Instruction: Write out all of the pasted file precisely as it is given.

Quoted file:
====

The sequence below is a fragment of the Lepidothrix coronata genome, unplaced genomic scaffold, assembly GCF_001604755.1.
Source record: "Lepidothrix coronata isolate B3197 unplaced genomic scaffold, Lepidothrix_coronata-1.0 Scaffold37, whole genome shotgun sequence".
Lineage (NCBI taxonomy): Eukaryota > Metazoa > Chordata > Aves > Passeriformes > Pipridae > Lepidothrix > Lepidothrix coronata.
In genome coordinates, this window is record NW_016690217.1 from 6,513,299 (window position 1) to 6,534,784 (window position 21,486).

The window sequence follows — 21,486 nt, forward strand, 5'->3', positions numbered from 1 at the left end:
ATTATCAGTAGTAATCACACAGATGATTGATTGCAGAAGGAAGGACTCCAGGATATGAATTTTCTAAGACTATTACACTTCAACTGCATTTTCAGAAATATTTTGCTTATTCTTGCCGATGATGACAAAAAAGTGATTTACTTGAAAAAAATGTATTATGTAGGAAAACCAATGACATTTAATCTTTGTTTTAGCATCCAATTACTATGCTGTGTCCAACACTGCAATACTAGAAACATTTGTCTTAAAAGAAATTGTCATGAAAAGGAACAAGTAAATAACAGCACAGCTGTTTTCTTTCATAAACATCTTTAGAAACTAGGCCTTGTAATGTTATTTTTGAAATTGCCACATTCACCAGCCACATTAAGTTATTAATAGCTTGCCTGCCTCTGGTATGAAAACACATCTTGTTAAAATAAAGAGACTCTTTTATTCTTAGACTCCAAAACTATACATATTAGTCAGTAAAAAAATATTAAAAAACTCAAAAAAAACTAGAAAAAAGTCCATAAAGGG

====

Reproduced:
The sequence below is a fragment of the Lepidothrix coronata genome, unplaced genomic scaffold, assembly GCF_001604755.1.
Source record: "Lepidothrix coronata isolate B3197 unplaced genomic scaffold, Lepidothrix_coronata-1.0 Scaffold37, whole genome shotgun sequence".
Lineage (NCBI taxonomy): Eukaryota > Metazoa > Chordata > Aves > Passeriformes > Pipridae > Lepidothrix > Lepidothrix coronata.
In genome coordinates, this window is record NW_016690217.1 from 6,513,299 (window position 1) to 6,534,784 (window position 21,486).

The window sequence follows — 21,486 nt, forward strand, 5'->3', positions numbered from 1 at the left end:
ATTATCAGTAGTAATCACACAGATGATTGATTGCAGAAGGAAGGACTCCAGGATATGAATTTTCTAAGACTATTACACTTCAACTGCATTTTCAGAAATATTTTGCTTATTCTTGCCGATGATGACAAAAAAGTGATTTACTTGAAAAAAATGTATTATGTAGGAAAACCAATGACATTTAATCTTTGTTTTAGCATCCAATTACTATGCTGTGTCCAACACTGCAATACTAGAAACATTTGTCTTAAAAGAAATTGTCATGAAAAGGAACAAGTAAATAACAGCACAGCTGTTTTCTTTCATAAACATCTTTAGAAACTAGGCCTTGTAATGTTATTTTTGAAATTGCCACATTCACCAGCCACATTAAGTTATTAATAGCTTGCCTGCCTCTGGTATGAAAACACATCTTGTTAAAATAAAGAGACTCTTTTATTCTTAGACTCCAAAACTATACATATTAGTCAGTAAAAAAATATTAAAAAACTCAAAAAAAACTAGAAAAAAGTCCATAAAGGG